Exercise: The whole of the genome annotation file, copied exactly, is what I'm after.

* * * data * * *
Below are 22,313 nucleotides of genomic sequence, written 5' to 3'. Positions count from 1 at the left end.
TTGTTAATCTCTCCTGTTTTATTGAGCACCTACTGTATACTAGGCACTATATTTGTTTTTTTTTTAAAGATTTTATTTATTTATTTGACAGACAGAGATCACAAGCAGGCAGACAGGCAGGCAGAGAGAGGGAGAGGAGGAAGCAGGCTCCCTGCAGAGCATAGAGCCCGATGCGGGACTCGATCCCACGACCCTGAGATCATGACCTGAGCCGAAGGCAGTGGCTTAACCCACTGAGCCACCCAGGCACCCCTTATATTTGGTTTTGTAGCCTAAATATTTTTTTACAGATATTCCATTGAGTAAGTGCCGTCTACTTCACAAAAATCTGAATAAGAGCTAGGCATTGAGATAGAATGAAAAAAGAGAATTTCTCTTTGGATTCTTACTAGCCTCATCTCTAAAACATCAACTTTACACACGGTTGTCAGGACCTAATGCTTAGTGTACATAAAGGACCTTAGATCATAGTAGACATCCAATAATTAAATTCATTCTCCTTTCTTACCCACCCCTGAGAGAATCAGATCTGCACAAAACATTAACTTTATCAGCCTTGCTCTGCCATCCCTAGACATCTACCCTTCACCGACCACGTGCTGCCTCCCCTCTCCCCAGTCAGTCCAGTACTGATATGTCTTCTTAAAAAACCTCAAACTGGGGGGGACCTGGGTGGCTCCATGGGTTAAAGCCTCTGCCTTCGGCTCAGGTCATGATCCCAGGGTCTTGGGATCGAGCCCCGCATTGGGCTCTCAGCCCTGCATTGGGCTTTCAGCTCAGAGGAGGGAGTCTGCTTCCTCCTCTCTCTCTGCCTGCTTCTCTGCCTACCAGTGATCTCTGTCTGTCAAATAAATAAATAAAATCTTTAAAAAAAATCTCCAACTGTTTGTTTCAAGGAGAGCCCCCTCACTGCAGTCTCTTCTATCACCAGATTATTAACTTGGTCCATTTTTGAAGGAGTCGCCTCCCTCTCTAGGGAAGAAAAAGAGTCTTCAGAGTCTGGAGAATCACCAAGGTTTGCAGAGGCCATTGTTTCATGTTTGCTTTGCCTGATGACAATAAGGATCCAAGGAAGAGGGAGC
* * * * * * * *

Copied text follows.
Below are 22,313 nucleotides of genomic sequence, written 5' to 3'. Positions count from 1 at the left end.
TTGTTAATCTCTCCTGTTTTATTGAGCACCTACTGTATACTAGGCACTATATTTGTTTTTTTTTTAAAGATTTTATTTATTTATTTGACAGACAGAGATCACAAGCAGGCAGACAGGCAGGCAGAGAGAGGGAGAGGAGGAAGCAGGCTCCCTGCAGAGCATAGAGCCCGATGCGGGACTCGATCCCACGACCCTGAGATCATGACCTGAGCCGAAGGCAGTGGCTTAACCCACTGAGCCACCCAGGCACCCCTTATATTTGGTTTTGTAGCCTAAATATTTTTTTACAGATATTCCATTGAGTAAGTGCCGTCTACTTCACAAAAATCTGAATAAGAGCTAGGCATTGAGATAGAATGAAAAAAGAGAATTTCTCTTTGGATTCTTACTAGCCTCATCTCTAAAACATCAACTTTACACACGGTTGTCAGGACCTAATGCTTAGTGTACATAAAGGACCTTAGATCATAGTAGACATCCAATAATTAAATTCATTCTCCTTTCTTACCCACCCCTGAGAGAATCAGATCTGCACAAAACATTAACTTTATCAGCCTTGCTCTGCCATCCCTAGACATCTACCCTTCACCGACCACGTGCTGCCTCCCCTCTCCCCAGTCAGTCCAGTACTGATATGTCTTCTTAAAAAACCTCAAACTGGGGGGGACCTGGGTGGCTCCATGGGTTAAAGCCTCTGCCTTCGGCTCAGGTCATGATCCCAGGGTCTTGGGATCGAGCCCCGCATTGGGCTCTCAGCCCTGCATTGGGCTTTCAGCTCAGAGGAGGGAGTCTGCTTCCTCCTCTCTCTCTGCCTGCTTCTCTGCCTACCAGTGATCTCTGTCTGTCAAATAAATAAATAAAATCTTTAAAAAAAATCTCCAACTGTTTGTTTCAAGGAGAGCCCCCTCACTGCAGTCTCTTCTATCACCAGATTATTAACTTGGTCCATTTTTGAAGGAGTCGCCTCCCTCTCTAGGGAAGAAAAAGAGTCTTCAGAGTCTGGAGAATCACCAAGGTTTGCAGAGGCCATTGTTTCATGTTTGCTTTGCCTGATGACAATAAGGATCCAAGGAAGAGGGAGC